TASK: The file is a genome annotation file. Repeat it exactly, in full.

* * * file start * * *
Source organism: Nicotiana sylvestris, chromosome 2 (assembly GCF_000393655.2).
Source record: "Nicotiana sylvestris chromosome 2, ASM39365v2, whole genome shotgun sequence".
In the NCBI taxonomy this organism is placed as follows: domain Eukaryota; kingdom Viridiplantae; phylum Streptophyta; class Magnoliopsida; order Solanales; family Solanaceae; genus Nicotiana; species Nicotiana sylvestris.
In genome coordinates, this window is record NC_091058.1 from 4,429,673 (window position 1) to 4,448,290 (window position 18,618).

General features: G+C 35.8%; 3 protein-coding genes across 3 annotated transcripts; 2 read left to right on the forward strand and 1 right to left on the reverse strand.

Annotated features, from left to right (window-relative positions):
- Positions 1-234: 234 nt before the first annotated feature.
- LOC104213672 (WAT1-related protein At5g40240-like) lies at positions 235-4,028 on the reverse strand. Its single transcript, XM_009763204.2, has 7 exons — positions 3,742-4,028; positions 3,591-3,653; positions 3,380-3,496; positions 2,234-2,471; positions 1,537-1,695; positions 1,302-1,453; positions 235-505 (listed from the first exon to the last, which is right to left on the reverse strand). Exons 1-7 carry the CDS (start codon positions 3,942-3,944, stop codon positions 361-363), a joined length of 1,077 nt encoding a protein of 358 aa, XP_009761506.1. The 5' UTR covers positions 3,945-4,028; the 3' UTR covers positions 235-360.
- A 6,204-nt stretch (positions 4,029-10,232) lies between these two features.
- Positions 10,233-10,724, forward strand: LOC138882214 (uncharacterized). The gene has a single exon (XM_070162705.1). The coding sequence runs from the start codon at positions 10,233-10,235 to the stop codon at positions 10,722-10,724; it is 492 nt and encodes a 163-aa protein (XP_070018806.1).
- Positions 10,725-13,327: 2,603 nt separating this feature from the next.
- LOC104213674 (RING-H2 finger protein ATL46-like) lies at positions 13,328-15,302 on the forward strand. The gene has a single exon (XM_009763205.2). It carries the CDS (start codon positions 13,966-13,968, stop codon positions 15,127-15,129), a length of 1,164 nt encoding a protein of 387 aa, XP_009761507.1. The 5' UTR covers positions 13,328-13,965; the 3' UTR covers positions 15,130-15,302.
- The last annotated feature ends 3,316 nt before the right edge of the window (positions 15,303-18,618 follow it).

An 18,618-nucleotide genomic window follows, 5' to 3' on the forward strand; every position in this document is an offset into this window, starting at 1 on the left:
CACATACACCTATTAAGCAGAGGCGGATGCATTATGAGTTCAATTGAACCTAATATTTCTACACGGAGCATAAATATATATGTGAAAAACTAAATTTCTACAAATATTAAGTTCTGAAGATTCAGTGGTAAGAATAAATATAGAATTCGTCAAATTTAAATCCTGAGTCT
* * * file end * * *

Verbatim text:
Source organism: Nicotiana sylvestris, chromosome 2 (assembly GCF_000393655.2).
Source record: "Nicotiana sylvestris chromosome 2, ASM39365v2, whole genome shotgun sequence".
In the NCBI taxonomy this organism is placed as follows: domain Eukaryota; kingdom Viridiplantae; phylum Streptophyta; class Magnoliopsida; order Solanales; family Solanaceae; genus Nicotiana; species Nicotiana sylvestris.
In genome coordinates, this window is record NC_091058.1 from 4,429,673 (window position 1) to 4,448,290 (window position 18,618).

General features: G+C 35.8%; 3 protein-coding genes across 3 annotated transcripts; 2 read left to right on the forward strand and 1 right to left on the reverse strand.

Annotated features, from left to right (window-relative positions):
- Positions 1-234: 234 nt before the first annotated feature.
- LOC104213672 (WAT1-related protein At5g40240-like) lies at positions 235-4,028 on the reverse strand. Its single transcript, XM_009763204.2, has 7 exons — positions 3,742-4,028; positions 3,591-3,653; positions 3,380-3,496; positions 2,234-2,471; positions 1,537-1,695; positions 1,302-1,453; positions 235-505 (listed from the first exon to the last, which is right to left on the reverse strand). Exons 1-7 carry the CDS (start codon positions 3,942-3,944, stop codon positions 361-363), a joined length of 1,077 nt encoding a protein of 358 aa, XP_009761506.1. The 5' UTR covers positions 3,945-4,028; the 3' UTR covers positions 235-360.
- A 6,204-nt stretch (positions 4,029-10,232) lies between these two features.
- Positions 10,233-10,724, forward strand: LOC138882214 (uncharacterized). The gene has a single exon (XM_070162705.1). The coding sequence runs from the start codon at positions 10,233-10,235 to the stop codon at positions 10,722-10,724; it is 492 nt and encodes a 163-aa protein (XP_070018806.1).
- Positions 10,725-13,327: 2,603 nt separating this feature from the next.
- LOC104213674 (RING-H2 finger protein ATL46-like) lies at positions 13,328-15,302 on the forward strand. The gene has a single exon (XM_009763205.2). It carries the CDS (start codon positions 13,966-13,968, stop codon positions 15,127-15,129), a length of 1,164 nt encoding a protein of 387 aa, XP_009761507.1. The 5' UTR covers positions 13,328-13,965; the 3' UTR covers positions 15,130-15,302.
- The last annotated feature ends 3,316 nt before the right edge of the window (positions 15,303-18,618 follow it).

An 18,618-nucleotide genomic window follows, 5' to 3' on the forward strand; every position in this document is an offset into this window, starting at 1 on the left:
CACATACACCTATTAAGCAGAGGCGGATGCATTATGAGTTCAATTGAACCTAATATTTCTACACGGAGCATAAATATATATGTGAAAAACTAAATTTCTACAAATATTAAGTTCTGAAGATTCAGTGGTAAGAATAAATATAGAATTCGTCAAATTTAAATCCTGAGTCT